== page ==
Converse-Hodgman, in addition to their famed rubber-ended rental mats, was turning out some really nice all-canvas inflatables during those years. Clearly, they weren't intended for use as hard core surf mats...
  
...but in the hands of matters like George, those soggy, red-white-and-blue beasts could fly.
 
A key moment, for us, came in the early 1960’s when George realized that as his canvas mats ‘broke in’ and got softer from constant use, they became noticeably faster. That was the ‘ah-ha’ moment that was the tipping point, in terms of mat performance. But it took 20 years for that bit of knowledge to kick into high gear.
Here’s how it happened…

By the late 1960’s, we were happy idiots, riding mats in the relatively uncrowded junk days along the California coast….point breaks preferred, but not necessary. The Converse Hodgman mats were George’s weapon of choice, so that was all the rest of us needed to know. Our car trunks looked like a mobile warehouse for the Hodgman factory.  While a bit stiff and heavy, Hodgmans were well made…so they could be ridden long enough (for years in most cases) that they would soften up and perform well without much worry of a failure in the water. (The lighter dime store cheapies went well right out of the polyethylene bag, but lasted 1 or 2 go outs, tops.)

If you had asked any one of us if having Hodgmans readily available at the local sporting good store for $50 bucks would be agreeable for the rest of our lives, we would've all screamed “yes!”

But -- as with all good things -- something else came along and, seemingly, screwed it up.


In the summer of 1971, former surfboard manufacturer and aftermarket product wiz Tom Morey came back from a stint in Hawaii with a flexible ethafoam bellyboard in tow. The concept wasn't his idea, but the idea to build these body boards in quantity and market them in a professional manner certainly was.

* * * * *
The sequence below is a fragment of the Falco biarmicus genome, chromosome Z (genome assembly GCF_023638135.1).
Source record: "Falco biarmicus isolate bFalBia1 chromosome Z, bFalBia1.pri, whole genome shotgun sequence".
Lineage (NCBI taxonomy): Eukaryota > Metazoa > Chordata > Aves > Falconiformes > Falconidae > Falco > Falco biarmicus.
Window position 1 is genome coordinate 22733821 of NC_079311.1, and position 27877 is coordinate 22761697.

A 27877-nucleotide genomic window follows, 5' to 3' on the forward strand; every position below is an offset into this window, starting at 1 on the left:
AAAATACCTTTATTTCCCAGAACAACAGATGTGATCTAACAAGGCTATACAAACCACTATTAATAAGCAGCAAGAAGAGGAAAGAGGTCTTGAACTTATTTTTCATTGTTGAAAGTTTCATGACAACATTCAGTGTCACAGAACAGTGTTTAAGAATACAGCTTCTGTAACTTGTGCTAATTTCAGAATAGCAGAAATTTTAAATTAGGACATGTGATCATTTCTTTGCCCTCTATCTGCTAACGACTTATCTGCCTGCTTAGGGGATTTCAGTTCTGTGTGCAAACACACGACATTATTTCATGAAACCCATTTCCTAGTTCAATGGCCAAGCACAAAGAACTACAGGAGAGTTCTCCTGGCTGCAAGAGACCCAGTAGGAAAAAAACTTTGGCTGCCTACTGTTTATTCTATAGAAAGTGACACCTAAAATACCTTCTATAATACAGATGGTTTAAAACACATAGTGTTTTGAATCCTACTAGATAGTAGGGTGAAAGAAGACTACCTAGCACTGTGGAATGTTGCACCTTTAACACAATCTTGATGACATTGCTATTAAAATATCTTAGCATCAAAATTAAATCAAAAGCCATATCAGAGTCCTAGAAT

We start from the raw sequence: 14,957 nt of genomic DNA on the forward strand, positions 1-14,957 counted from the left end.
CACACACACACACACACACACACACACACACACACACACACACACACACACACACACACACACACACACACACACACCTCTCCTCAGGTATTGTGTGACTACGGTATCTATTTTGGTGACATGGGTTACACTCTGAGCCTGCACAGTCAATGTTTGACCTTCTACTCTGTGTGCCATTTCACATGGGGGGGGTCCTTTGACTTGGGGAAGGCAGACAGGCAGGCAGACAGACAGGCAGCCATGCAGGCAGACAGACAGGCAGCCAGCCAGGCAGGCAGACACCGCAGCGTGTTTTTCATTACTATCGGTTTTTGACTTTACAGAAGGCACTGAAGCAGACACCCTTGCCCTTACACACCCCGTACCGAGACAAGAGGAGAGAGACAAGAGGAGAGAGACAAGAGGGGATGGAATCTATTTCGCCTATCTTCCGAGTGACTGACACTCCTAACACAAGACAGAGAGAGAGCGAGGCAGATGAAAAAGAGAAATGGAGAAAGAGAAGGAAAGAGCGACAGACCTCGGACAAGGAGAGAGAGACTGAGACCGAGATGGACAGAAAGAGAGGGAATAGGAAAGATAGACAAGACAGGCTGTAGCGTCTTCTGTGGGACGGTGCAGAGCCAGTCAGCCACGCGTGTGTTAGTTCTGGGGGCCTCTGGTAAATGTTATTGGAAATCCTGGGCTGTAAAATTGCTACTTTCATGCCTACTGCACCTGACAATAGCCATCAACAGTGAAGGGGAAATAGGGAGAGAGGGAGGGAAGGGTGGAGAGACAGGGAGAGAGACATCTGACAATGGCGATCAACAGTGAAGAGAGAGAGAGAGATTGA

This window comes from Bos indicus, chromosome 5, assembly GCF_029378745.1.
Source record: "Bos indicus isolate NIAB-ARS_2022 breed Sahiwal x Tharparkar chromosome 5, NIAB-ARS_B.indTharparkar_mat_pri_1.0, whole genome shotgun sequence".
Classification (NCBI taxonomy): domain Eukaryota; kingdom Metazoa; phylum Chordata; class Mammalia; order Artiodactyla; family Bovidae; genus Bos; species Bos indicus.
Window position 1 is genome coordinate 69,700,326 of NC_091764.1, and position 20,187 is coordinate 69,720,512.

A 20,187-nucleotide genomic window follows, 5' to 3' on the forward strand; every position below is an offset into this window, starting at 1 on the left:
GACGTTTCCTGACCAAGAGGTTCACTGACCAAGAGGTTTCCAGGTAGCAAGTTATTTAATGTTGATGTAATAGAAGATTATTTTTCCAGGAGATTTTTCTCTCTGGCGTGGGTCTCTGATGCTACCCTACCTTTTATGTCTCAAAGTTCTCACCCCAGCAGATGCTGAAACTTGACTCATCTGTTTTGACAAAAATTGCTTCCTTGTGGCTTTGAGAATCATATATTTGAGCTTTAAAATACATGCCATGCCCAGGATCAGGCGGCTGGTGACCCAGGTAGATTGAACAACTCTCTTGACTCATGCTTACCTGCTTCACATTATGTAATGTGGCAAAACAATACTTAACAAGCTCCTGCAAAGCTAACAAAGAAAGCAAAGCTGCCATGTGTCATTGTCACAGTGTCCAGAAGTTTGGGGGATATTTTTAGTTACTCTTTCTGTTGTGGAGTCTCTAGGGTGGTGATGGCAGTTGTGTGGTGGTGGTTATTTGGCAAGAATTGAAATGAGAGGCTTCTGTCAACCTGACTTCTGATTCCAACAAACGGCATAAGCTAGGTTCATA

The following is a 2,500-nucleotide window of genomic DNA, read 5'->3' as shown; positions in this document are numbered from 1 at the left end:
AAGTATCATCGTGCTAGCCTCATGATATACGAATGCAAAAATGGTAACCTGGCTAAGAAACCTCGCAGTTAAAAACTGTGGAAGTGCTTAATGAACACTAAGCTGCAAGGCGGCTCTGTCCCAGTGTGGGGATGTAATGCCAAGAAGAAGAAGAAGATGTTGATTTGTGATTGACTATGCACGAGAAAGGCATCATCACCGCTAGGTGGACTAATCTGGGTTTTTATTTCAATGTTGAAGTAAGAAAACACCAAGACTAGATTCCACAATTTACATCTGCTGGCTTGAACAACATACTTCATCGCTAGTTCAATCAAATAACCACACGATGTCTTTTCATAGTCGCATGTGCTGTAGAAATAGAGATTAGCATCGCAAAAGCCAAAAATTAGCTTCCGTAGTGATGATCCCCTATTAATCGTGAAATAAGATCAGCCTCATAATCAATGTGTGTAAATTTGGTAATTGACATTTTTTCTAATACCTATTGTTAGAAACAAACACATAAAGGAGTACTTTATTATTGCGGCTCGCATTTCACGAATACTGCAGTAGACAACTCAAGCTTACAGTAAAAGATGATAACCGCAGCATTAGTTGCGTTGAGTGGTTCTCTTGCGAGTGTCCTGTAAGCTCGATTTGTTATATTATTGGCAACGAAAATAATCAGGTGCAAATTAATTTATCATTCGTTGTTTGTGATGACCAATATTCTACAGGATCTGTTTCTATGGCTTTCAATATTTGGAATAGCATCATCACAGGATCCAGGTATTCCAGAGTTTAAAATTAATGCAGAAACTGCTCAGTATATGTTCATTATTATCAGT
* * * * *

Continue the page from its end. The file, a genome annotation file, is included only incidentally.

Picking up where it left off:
Tom's plan, he said to anyone who would listen, was to revolutionize surfing with the semi-solid flexy flyer he called a Boogie. What seemed like a laughable intention at the time turned out to be nothing short of a game changer. The silly, funky, improbable innocence of mat surfing was crushed by the infinitely more pragmatic Morey Boogie. Beach rental shops quit carrying mats…because Boogies were more durable. Young kids were now being weaned on Boogies rather than mats…because Boogies were what were being rented. And so on and so forth. It was a viscous cycle from the perspective of a mat surfer. The body board crowd even cribbed our favorite word -- fun -- and started promoting Boogie surf contests under the euphemism, "fun-test".
Converse Hodgman, who boasted many other, far more profitable outdoorsy products, dropped surf mats from their line by the mid-70’s.

The writing was on the wall, and the world’s mat surfers tried to eek every last go-out from their threadbare stash of Hodgmans...

...while looking around for another standard bearer, mat-wise.
When the Morey Boogie displaced the Converse Hodgman, it generated what amounted to mat surfing's own "transition era," which was roughly 1978 through 1984. It was a painful journey that kicked us out of our comfort zone, but the rewards were beyond even George's imagination.

More to come...
 
 
 

4 comments:

Anonymous said...

Ah hah! Now we're getting to the "heart of the matter". Max

KiamaHighSchoolVox said...

Fantastic stuff. Thanks again. Mats are fun.

harmless neighborhood eccentric said...

PG- dropping science like Galileo dropped the orange!

speedshaper said...

Thanks for the insights, Paul! Who knew that learning about having fun could be so much fun!
George L. aka Speedshaper